Photo of Christine Dacera on the left. Photo of aortic aneurysm on the right.

Ruptured Aortic Aneurysm: Who Are At Risk?

By Dr. Willie Ong (Internist and Cardiologist) reports that flight attendant Christine Angelica Dacera, 23, was pronounced dead in the hospital due to ruptured aortic aneurysm. However, police are still investigating foul play as the cause of death.

What is an aortic aneurysm?

The aorta is the largest artery in the body, around 3 centimeters in diameter. Its elastic wall is made up of three protecting linings.

However, if there is too much pressure inside the aorta (due to sudden increase in blood pressure), the inner part of the aorta (the intima wall) can tear up, thereby causing the blood to leak through the walls. This is known as an aortic dissection.

Who are at risk?

  1. The elderly – Usually, an aortic dissection does not occur spontaneously. Years of wear and tear on the aorta may cause this.
  2. Patients with high blood pressure – If the blood pressure is constantly above the upper limit of 140 over 90, this can initially lead to a ballooning of the aorta (called an aortic aneurysm), and later on, to an aortic dissection.
  3. Those with high cholesterol and smokers.
  4. Drug use such as cocaine and similar drugs – Cocaine causes aneurysms by weakening the inner lining of blood vessels. Cocaine increases blood pressure by tightening blood vessels (vasoconstriction). High blood pressure causes small tears on the inside of blood vessels.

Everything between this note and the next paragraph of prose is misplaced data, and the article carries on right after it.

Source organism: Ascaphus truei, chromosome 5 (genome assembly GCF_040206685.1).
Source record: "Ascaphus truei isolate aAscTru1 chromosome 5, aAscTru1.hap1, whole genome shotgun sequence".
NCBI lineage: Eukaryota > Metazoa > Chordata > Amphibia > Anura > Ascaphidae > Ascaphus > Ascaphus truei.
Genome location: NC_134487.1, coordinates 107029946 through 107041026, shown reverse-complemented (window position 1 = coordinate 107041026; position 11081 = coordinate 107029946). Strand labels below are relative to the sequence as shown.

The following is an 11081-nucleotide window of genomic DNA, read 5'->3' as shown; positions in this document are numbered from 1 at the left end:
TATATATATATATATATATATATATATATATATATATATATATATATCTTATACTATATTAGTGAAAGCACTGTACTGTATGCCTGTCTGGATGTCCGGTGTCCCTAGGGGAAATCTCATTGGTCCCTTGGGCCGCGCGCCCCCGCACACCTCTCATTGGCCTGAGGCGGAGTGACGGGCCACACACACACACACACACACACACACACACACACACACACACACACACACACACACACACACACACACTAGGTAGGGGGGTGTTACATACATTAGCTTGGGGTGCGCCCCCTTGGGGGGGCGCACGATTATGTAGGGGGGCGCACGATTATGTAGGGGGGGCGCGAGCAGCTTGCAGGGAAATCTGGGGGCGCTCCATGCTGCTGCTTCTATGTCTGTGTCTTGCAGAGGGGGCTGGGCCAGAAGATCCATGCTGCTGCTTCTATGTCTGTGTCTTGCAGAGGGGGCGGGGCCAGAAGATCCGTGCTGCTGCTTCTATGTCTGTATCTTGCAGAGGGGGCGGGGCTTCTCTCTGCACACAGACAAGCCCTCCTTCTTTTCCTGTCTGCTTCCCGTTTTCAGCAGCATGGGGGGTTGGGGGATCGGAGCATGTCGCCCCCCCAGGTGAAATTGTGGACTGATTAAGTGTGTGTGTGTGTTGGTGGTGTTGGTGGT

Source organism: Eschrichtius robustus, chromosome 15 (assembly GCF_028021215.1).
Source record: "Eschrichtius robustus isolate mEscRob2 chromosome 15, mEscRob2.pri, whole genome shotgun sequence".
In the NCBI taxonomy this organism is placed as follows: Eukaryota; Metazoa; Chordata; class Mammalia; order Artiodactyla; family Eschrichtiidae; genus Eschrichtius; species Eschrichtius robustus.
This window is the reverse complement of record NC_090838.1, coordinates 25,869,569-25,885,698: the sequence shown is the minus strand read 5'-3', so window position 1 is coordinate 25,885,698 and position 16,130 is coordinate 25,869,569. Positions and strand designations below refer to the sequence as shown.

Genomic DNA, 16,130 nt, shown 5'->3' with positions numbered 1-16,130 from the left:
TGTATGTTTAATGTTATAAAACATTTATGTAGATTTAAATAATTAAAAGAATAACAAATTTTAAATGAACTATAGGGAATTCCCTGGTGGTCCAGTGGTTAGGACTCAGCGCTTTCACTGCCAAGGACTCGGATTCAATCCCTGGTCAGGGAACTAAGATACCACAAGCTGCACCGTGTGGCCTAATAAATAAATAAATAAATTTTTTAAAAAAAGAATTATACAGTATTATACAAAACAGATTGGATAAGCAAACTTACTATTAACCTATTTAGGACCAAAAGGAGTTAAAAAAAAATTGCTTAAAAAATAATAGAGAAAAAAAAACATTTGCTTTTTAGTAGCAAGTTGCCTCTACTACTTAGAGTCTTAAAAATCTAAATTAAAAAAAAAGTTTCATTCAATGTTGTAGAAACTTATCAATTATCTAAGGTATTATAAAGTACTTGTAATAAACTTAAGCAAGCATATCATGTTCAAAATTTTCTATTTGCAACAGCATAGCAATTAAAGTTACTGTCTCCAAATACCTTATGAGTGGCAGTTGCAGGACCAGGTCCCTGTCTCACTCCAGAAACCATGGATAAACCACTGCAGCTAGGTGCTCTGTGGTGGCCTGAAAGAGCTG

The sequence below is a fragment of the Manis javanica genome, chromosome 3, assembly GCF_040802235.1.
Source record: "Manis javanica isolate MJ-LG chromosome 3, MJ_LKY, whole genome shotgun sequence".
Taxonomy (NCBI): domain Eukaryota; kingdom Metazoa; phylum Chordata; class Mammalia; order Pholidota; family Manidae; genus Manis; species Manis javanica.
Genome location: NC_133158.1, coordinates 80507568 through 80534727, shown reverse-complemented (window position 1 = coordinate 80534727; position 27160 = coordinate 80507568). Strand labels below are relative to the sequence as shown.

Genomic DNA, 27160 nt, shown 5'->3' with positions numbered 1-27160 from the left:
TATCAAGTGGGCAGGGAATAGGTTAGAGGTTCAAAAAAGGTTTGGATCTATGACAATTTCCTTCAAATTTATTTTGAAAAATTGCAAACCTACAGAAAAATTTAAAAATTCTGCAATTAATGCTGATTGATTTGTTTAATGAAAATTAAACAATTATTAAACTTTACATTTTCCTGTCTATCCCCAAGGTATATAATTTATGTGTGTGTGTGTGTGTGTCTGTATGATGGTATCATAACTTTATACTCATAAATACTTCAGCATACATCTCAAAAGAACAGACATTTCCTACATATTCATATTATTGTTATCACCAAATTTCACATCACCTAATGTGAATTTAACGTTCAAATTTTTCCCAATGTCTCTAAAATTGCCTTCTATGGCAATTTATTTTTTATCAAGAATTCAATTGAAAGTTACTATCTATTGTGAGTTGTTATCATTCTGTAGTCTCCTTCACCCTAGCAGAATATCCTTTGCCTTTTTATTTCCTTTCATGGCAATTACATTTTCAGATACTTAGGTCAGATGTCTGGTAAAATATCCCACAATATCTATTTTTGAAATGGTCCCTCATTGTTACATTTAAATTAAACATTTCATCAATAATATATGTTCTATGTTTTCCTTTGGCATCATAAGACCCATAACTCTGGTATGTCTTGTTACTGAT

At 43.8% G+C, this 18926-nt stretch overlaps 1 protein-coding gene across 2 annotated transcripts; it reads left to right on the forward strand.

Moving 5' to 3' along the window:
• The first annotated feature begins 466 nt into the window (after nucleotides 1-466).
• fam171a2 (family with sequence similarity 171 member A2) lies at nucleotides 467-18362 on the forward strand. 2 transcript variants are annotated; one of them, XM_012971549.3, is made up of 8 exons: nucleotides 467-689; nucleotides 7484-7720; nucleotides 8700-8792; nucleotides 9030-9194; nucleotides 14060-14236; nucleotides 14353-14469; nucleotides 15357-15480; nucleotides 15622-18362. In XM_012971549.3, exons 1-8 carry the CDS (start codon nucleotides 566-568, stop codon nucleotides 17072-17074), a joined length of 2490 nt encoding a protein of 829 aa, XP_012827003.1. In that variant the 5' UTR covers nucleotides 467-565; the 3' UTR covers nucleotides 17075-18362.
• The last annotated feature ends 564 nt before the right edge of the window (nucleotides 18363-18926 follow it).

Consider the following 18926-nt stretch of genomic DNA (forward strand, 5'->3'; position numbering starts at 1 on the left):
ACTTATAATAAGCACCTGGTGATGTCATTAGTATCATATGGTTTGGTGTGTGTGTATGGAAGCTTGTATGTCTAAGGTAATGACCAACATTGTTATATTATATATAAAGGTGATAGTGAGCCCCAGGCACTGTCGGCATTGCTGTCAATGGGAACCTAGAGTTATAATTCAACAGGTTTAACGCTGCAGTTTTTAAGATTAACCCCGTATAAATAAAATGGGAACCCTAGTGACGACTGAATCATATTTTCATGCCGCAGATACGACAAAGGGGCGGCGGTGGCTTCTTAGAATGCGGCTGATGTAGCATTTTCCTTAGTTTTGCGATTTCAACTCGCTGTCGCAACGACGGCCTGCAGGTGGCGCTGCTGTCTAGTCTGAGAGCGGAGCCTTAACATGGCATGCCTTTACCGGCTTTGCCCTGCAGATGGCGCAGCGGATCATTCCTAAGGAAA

5. Traumatic injuries to the chest or abdomen.
  6. Hereditary causes like connective tissue disease, Marfan’s syndrome and others.

Symptoms of aortic aneurysm with dissection:

The main symptom is excruciating pain in the back or abdominal area, depending if the dissection is in the thoracic or abdominal aorta, respectively. Since the aorta supplies the arteries to the arms and legs, the patient may have weak pulses and unequal blood pressures. Dizziness, loss of consciousness, and numbness and paralysis of various parts of the body may also occur.

To diagnose aortic dissection, doctors request for a CT Scan or an MRI of the chest and/or abdomen.

Not a heart attack:

A common mistake is to label an aortic dissection as a heart attack. Although the patient may complain of the same back and chest pain, the two diseases are very different. A heart attack involves a blockage in the small arteries attached to the heart, while an aortic dissection involves a tear in the wall of the largest artery of the body.


Treatment of aortic dissection involves two strategies: aggressive medical therapy to lower the blood pressure and possible surgical intervention to repair the defect. Doctors prescribe drugs called beta-blockers to decrease the force of the heart’s pumping. Surgery may be needed in complicated cases.

Prevention Tips:

Have a healthy lifestyle to lower blood pressure and prevent aneurysms. Get a regular check up with your doctor if you have a family history of aneurysms. Aneurysms can be deadly if they are not caught and treated early. Take care.

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